Curtin Malaysia engineering students visit Bakun DamPosted date:
Miri – 28 October 2019 – Student members of the Curtin Civil Society (CCS) of Curtin University Malaysia (Curtin Malaysia), with the support of the campus’ Curtin Highway Infrastructure Research and Innovation Hub (CHIRI) and Department of Civil and Construction Engineering, made a study visit to the Bakun Dam, recently.
The purpose of their visit was to learn more about the civil, mechanical and electrical engineering aspects of the dam, which is the largest hydroelectric dam in Malaysia.
The students were from various disciplines, including construction management, civil engineering, mechanical engineering and electrical engineering. Accompanying them were lecturers Dr. Wong Kwong Soon and Ir. Meheron Selowara Joo.
The students and lecturers were received on arrival by station manager Jonny Wong, who later briefed them on the construction and operation of the dam.
Following a dialogue between the dam engineers and the students, the group was taken on a tour of the dam structure where learned about its components such as the reservoir area, power intake structure, spillway, power tunnels and powerhouse.
Head of the Department of Civil and Construction Engineering, Associate Professor Muhammad Ekhlasur Rahman, said such site visits are critical to student learning at Curtin Malaysia’s Faculty of Engineering and Science where they are an important element of the engineering programmes.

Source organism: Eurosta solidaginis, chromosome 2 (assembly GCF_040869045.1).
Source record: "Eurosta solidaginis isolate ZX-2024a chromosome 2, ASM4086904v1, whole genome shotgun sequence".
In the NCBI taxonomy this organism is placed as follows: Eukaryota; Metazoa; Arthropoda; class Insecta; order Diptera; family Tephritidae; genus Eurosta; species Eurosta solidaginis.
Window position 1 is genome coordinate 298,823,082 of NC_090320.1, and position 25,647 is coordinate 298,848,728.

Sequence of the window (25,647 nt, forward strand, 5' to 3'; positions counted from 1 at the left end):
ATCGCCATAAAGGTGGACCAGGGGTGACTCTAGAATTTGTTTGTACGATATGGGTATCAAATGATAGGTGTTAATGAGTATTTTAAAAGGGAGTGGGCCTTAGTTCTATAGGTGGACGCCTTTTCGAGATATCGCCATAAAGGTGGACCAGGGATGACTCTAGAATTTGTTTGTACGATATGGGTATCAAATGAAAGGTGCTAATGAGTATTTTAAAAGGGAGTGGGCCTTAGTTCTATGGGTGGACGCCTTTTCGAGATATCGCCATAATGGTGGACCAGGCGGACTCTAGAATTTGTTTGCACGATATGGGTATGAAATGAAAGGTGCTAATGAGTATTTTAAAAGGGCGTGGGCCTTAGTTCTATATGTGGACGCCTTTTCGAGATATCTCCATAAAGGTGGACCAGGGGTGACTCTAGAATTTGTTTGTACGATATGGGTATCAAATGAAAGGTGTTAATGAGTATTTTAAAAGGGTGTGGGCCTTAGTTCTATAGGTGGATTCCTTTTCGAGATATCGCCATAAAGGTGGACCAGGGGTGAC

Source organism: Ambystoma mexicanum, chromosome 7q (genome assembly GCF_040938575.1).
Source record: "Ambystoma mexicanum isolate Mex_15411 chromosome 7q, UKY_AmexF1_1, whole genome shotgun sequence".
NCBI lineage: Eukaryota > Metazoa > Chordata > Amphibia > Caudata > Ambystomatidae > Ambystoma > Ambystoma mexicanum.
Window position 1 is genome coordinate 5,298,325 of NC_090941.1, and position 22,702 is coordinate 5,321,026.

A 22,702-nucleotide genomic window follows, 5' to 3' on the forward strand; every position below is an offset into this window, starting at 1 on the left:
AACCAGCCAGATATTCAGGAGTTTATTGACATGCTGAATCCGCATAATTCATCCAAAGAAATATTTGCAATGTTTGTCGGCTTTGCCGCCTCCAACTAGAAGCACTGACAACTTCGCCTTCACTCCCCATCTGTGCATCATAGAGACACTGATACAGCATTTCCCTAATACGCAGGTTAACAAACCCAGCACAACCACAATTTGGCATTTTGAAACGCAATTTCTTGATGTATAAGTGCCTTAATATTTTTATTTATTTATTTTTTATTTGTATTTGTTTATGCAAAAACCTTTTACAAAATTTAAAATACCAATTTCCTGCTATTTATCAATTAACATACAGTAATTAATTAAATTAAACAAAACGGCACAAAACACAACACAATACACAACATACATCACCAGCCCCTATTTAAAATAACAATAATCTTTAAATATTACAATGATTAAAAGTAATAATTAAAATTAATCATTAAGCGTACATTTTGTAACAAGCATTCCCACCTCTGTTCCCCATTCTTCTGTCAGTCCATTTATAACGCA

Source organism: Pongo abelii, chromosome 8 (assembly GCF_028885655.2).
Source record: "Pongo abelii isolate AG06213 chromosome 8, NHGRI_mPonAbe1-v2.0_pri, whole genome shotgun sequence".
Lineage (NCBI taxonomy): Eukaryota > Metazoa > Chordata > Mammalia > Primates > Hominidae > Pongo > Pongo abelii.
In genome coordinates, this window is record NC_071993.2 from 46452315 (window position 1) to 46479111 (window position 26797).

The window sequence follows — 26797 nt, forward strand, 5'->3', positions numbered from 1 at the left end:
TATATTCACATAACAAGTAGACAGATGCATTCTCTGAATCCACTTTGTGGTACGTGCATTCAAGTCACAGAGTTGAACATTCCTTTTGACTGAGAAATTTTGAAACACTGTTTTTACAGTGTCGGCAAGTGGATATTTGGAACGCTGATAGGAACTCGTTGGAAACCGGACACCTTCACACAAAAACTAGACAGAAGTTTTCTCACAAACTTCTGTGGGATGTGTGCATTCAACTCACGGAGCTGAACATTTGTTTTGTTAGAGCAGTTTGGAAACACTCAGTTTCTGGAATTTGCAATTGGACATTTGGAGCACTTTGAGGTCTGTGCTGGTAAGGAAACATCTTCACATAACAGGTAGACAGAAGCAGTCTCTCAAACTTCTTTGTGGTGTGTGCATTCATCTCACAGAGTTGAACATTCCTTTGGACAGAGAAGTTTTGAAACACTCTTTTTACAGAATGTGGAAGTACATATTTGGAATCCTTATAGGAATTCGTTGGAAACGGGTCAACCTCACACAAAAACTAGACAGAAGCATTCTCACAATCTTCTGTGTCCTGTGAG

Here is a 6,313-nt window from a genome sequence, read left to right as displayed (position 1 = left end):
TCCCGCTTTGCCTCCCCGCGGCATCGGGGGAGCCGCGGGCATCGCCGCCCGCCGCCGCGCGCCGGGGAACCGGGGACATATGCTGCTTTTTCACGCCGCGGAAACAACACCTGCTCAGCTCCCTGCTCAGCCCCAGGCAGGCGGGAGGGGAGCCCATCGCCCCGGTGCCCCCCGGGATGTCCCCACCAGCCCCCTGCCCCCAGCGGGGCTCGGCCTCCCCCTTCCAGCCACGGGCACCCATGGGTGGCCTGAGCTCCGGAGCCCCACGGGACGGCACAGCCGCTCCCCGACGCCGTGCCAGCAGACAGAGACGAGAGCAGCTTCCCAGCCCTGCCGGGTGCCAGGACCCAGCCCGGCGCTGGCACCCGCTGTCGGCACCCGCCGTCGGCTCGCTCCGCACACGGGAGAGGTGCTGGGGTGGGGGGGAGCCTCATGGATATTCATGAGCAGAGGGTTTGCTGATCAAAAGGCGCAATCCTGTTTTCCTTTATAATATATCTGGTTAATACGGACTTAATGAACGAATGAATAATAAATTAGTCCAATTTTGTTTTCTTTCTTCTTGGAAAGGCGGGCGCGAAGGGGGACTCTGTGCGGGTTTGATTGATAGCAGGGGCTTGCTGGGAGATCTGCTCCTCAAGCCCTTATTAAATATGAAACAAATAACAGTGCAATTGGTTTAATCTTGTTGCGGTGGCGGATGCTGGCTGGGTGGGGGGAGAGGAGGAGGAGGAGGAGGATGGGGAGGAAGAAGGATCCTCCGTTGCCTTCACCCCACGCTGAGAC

“It is important to extend teaching beyond classrooms to help students broaden their horizons and enhance their understanding of the concepts taught by their lecturers,” said Associate Professor Muhammad.
He said Curtin Malaysia values authentic learning and is committed to helping students develop industry-ready skills and enhance student employability through embedding work-integrated learning (WIL) in all units.
WIL involves providing structured and purposefully designed learning experiences that blend theoretical concepts with practice-based learning, as well as engagement in workplace and community settings where students interact and network with industry and community partners.
Associate Professor Muhammad added that the visit to the Bakun Dam was particularly relevant to the construction management students to help them understand the complexities of constructing and managing such a massive infrastructure project – one of the largest civil engineering project Southeast Asia has ever seen.
The four-year Bachelor of Applied Science (Hons.) in Construction Management is a new course at Curtin Malaysia, introduced in the middle of last year. It is a management-oriented degree that prepares students for professional roles in the building and infrastructure construction industries.
The course’s learning areas include quantity surveying, project planning and construction technologies, and graduates can look forward to career opportunities as construction managers, contract administrators, project managers, quantity surveyors, building contractors, property developers and more.
Many of the students came away from the visit being very impressed with the overall development of the dam. They said the visit was an unforgettable experience and they learned a lot about how the dam works and how electricity is generated from it.
The Bakun Dam is located on the Balui River about 60 kilometres from Belaga in central Sarawak. Standing 205 metres tall and spanning 750 metres across, it is the world’s second-tallest concrete-faced rockfill dam.
Owned and operated by Sarawak Energy Berhad, it is capable of generating 2,400MW and supplies power to energy-intensive industries in the Samalaju Industrial Park 60 kilometres northeast of Bintulu.